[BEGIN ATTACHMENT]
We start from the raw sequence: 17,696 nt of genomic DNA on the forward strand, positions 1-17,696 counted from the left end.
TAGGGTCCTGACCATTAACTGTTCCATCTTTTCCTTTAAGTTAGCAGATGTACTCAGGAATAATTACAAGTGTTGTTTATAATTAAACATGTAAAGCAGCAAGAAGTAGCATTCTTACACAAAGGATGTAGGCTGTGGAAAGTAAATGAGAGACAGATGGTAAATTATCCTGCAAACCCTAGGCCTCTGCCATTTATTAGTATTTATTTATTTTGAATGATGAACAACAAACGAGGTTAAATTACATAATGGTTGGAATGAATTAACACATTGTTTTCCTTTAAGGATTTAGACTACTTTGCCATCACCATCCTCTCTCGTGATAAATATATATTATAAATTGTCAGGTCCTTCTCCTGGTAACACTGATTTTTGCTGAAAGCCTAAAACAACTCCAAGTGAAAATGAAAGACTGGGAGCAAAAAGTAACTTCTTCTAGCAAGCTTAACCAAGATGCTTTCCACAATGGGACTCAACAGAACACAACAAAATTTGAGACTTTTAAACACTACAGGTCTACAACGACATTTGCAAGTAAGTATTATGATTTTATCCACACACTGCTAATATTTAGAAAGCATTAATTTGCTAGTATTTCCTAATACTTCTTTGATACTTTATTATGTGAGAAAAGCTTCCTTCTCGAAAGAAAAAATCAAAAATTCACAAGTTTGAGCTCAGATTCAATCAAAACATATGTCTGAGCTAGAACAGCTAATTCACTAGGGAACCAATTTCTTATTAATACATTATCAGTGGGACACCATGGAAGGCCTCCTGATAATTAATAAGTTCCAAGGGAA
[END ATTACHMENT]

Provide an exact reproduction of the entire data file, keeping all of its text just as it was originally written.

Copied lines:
We start from the raw sequence: 17,696 nt of genomic DNA on the forward strand, positions 1-17,696 counted from the left end.
TAGGGTCCTGACCATTAACTGTTCCATCTTTTCCTTTAAGTTAGCAGATGTACTCAGGAATAATTACAAGTGTTGTTTATAATTAAACATGTAAAGCAGCAAGAAGTAGCATTCTTACACAAAGGATGTAGGCTGTGGAAAGTAAATGAGAGACAGATGGTAAATTATCCTGCAAACCCTAGGCCTCTGCCATTTATTAGTATTTATTTATTTTGAATGATGAACAACAAACGAGGTTAAATTACATAATGGTTGGAATGAATTAACACATTGTTTTCCTTTAAGGATTTAGACTACTTTGCCATCACCATCCTCTCTCGTGATAAATATATATTATAAATTGTCAGGTCCTTCTCCTGGTAACACTGATTTTTGCTGAAAGCCTAAAACAACTCCAAGTGAAAATGAAAGACTGGGAGCAAAAAGTAACTTCTTCTAGCAAGCTTAACCAAGATGCTTTCCACAATGGGACTCAACAGAACACAACAAAATTTGAGACTTTTAAACACTACAGGTCTACAACGACATTTGCAAGTAAGTATTATGATTTTATCCACACACTGCTAATATTTAGAAAGCATTAATTTGCTAGTATTTCCTAATACTTCTTTGATACTTTATTATGTGAGAAAAGCTTCCTTCTCGAAAGAAAAAATCAAAAATTCACAAGTTTGAGCTCAGATTCAATCAAAACATATGTCTGAGCTAGAACAGCTAATTCACTAGGGAACCAATTTCTTATTAATACATTATCAGTGGGACACCATGGAAGGCCTCCTGATAATTAATAAGTTCCAAGGGAA